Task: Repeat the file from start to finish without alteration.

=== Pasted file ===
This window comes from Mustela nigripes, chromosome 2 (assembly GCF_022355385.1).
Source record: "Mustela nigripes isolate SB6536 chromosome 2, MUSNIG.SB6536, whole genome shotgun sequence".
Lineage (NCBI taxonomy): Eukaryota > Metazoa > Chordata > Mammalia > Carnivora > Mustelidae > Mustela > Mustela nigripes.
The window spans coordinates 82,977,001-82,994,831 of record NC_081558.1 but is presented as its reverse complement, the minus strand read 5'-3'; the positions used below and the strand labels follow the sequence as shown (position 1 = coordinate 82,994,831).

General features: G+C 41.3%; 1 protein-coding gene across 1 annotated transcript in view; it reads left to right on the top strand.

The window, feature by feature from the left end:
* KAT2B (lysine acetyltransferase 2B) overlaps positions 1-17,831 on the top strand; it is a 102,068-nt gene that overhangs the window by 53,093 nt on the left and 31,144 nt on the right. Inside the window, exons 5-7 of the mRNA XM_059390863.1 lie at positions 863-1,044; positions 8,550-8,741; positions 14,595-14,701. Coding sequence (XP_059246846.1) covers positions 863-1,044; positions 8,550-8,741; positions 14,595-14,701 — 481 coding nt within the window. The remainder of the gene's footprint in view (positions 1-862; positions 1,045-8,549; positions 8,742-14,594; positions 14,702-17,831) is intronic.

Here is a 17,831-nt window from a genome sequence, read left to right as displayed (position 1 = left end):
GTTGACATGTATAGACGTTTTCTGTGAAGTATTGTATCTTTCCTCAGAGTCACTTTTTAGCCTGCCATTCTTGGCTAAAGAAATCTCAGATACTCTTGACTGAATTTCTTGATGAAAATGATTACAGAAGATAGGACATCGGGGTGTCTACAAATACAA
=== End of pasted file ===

This window comes from Mustela nigripes, chromosome 2 (assembly GCF_022355385.1).
Source record: "Mustela nigripes isolate SB6536 chromosome 2, MUSNIG.SB6536, whole genome shotgun sequence".
Lineage (NCBI taxonomy): Eukaryota > Metazoa > Chordata > Mammalia > Carnivora > Mustelidae > Mustela > Mustela nigripes.
The window spans coordinates 82,977,001-82,994,831 of record NC_081558.1 but is presented as its reverse complement, the minus strand read 5'-3'; the positions used below and the strand labels follow the sequence as shown (position 1 = coordinate 82,994,831).

General features: G+C 41.3%; 1 protein-coding gene across 1 annotated transcript in view; it reads left to right on the top strand.

The window, feature by feature from the left end:
* KAT2B (lysine acetyltransferase 2B) overlaps positions 1-17,831 on the top strand; it is a 102,068-nt gene that overhangs the window by 53,093 nt on the left and 31,144 nt on the right. Inside the window, exons 5-7 of the mRNA XM_059390863.1 lie at positions 863-1,044; positions 8,550-8,741; positions 14,595-14,701. Coding sequence (XP_059246846.1) covers positions 863-1,044; positions 8,550-8,741; positions 14,595-14,701 — 481 coding nt within the window. The remainder of the gene's footprint in view (positions 1-862; positions 1,045-8,549; positions 8,742-14,594; positions 14,702-17,831) is intronic.

Here is a 17,831-nt window from a genome sequence, read left to right as displayed (position 1 = left end):
GTTGACATGTATAGACGTTTTCTGTGAAGTATTGTATCTTTCCTCAGAGTCACTTTTTAGCCTGCCATTCTTGGCTAAAGAAATCTCAGATACTCTTGACTGAATTTCTTGATGAAAATGATTACAGAAGATAGGACATCGGGGTGTCTACAAATACAA